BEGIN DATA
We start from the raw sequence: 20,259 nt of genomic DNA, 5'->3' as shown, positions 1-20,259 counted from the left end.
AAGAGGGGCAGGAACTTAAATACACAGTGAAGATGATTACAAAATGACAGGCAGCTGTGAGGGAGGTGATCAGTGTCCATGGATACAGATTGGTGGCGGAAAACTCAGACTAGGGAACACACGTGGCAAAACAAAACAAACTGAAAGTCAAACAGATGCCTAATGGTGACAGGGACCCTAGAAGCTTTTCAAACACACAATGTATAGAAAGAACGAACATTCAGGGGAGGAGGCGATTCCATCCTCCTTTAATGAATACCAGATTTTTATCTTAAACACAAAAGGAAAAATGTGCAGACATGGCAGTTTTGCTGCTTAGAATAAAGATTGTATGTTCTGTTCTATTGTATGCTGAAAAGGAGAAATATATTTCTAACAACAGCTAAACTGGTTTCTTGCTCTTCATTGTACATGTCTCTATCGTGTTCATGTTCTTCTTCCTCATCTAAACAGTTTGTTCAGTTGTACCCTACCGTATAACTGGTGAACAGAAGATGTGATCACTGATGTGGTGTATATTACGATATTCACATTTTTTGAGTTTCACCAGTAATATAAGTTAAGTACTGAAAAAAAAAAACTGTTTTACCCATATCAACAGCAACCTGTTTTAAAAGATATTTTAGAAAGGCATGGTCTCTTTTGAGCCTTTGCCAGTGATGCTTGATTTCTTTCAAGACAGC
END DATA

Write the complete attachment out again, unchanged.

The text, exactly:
We start from the raw sequence: 20,259 nt of genomic DNA, 5'->3' as shown, positions 1-20,259 counted from the left end.
AAGAGGGGCAGGAACTTAAATACACAGTGAAGATGATTACAAAATGACAGGCAGCTGTGAGGGAGGTGATCAGTGTCCATGGATACAGATTGGTGGCGGAAAACTCAGACTAGGGAACACACGTGGCAAAACAAAACAAACTGAAAGTCAAACAGATGCCTAATGGTGACAGGGACCCTAGAAGCTTTTCAAACACACAATGTATAGAAAGAACGAACATTCAGGGGAGGAGGCGATTCCATCCTCCTTTAATGAATACCAGATTTTTATCTTAAACACAAAAGGAAAAATGTGCAGACATGGCAGTTTTGCTGCTTAGAATAAAGATTGTATGTTCTGTTCTATTGTATGCTGAAAAGGAGAAATATATTTCTAACAACAGCTAAACTGGTTTCTTGCTCTTCATTGTACATGTCTCTATCGTGTTCATGTTCTTCTTCCTCATCTAAACAGTTTGTTCAGTTGTACCCTACCGTATAACTGGTGAACAGAAGATGTGATCACTGATGTGGTGTATATTACGATATTCACATTTTTTGAGTTTCACCAGTAATATAAGTTAAGTACTGAAAAAAAAAAACTGTTTTACCCATATCAACAGCAACCTGTTTTAAAAGATATTTTAGAAAGGCATGGTCTCTTTTGAGCCTTTGCCAGTGATGCTTGATTTCTTTCAAGACAGC